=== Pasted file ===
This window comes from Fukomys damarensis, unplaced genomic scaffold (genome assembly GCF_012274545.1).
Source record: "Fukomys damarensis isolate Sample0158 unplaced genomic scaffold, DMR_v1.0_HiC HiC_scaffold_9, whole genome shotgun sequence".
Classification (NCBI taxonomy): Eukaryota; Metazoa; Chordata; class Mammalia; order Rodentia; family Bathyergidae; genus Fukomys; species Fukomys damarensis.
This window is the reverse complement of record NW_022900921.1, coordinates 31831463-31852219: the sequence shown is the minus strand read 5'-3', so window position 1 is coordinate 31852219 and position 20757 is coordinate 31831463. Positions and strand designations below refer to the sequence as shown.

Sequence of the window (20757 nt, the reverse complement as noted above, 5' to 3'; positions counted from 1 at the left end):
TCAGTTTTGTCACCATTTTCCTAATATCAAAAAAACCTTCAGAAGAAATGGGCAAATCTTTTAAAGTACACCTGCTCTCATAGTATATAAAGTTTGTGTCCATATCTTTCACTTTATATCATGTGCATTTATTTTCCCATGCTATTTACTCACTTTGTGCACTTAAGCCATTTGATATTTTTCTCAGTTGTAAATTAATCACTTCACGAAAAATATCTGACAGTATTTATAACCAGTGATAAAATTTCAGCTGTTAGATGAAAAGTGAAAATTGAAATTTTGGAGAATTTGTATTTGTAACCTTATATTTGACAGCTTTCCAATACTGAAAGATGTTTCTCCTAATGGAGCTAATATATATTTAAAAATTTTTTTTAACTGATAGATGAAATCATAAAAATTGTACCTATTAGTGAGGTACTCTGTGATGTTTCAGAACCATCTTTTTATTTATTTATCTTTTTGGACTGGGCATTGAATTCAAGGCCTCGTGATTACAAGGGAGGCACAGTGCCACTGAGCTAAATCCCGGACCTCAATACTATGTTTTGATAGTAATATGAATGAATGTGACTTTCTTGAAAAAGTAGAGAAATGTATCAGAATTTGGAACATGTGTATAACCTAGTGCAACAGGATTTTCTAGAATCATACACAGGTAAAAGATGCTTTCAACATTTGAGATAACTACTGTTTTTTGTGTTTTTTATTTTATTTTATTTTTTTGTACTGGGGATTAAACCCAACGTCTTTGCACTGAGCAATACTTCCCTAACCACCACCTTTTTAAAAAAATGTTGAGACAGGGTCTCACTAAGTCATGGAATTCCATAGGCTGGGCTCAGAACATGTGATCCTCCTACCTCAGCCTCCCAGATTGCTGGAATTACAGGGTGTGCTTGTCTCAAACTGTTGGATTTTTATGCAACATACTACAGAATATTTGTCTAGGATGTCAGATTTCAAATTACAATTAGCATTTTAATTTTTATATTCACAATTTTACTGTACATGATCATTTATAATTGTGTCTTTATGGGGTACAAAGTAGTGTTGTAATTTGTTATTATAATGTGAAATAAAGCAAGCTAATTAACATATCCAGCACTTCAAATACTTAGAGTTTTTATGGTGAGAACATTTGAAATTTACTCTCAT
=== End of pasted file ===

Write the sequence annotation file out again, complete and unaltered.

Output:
This window comes from Fukomys damarensis, unplaced genomic scaffold (genome assembly GCF_012274545.1).
Source record: "Fukomys damarensis isolate Sample0158 unplaced genomic scaffold, DMR_v1.0_HiC HiC_scaffold_9, whole genome shotgun sequence".
Classification (NCBI taxonomy): Eukaryota; Metazoa; Chordata; class Mammalia; order Rodentia; family Bathyergidae; genus Fukomys; species Fukomys damarensis.
This window is the reverse complement of record NW_022900921.1, coordinates 31831463-31852219: the sequence shown is the minus strand read 5'-3', so window position 1 is coordinate 31852219 and position 20757 is coordinate 31831463. Positions and strand designations below refer to the sequence as shown.

Sequence of the window (20757 nt, the reverse complement as noted above, 5' to 3'; positions counted from 1 at the left end):
TCAGTTTTGTCACCATTTTCCTAATATCAAAAAAACCTTCAGAAGAAATGGGCAAATCTTTTAAAGTACACCTGCTCTCATAGTATATAAAGTTTGTGTCCATATCTTTCACTTTATATCATGTGCATTTATTTTCCCATGCTATTTACTCACTTTGTGCACTTAAGCCATTTGATATTTTTCTCAGTTGTAAATTAATCACTTCACGAAAAATATCTGACAGTATTTATAACCAGTGATAAAATTTCAGCTGTTAGATGAAAAGTGAAAATTGAAATTTTGGAGAATTTGTATTTGTAACCTTATATTTGACAGCTTTCCAATACTGAAAGATGTTTCTCCTAATGGAGCTAATATATATTTAAAAATTTTTTTTAACTGATAGATGAAATCATAAAAATTGTACCTATTAGTGAGGTACTCTGTGATGTTTCAGAACCATCTTTTTATTTATTTATCTTTTTGGACTGGGCATTGAATTCAAGGCCTCGTGATTACAAGGGAGGCACAGTGCCACTGAGCTAAATCCCGGACCTCAATACTATGTTTTGATAGTAATATGAATGAATGTGACTTTCTTGAAAAAGTAGAGAAATGTATCAGAATTTGGAACATGTGTATAACCTAGTGCAACAGGATTTTCTAGAATCATACACAGGTAAAAGATGCTTTCAACATTTGAGATAACTACTGTTTTTTGTGTTTTTTATTTTATTTTATTTTTTTGTACTGGGGATTAAACCCAACGTCTTTGCACTGAGCAATACTTCCCTAACCACCACCTTTTTAAAAAAATGTTGAGACAGGGTCTCACTAAGTCATGGAATTCCATAGGCTGGGCTCAGAACATGTGATCCTCCTACCTCAGCCTCCCAGATTGCTGGAATTACAGGGTGTGCTTGTCTCAAACTGTTGGATTTTTATGCAACATACTACAGAATATTTGTCTAGGATGTCAGATTTCAAATTACAATTAGCATTTTAATTTTTATATTCACAATTTTACTGTACATGATCATTTATAATTGTGTCTTTATGGGGTACAAAGTAGTGTTGTAATTTGTTATTATAATGTGAAATAAAGCAAGCTAATTAACATATCCAGCACTTCAAATACTTAGAGTTTTTATGGTGAGAACATTTGAAATTTACTCTCAT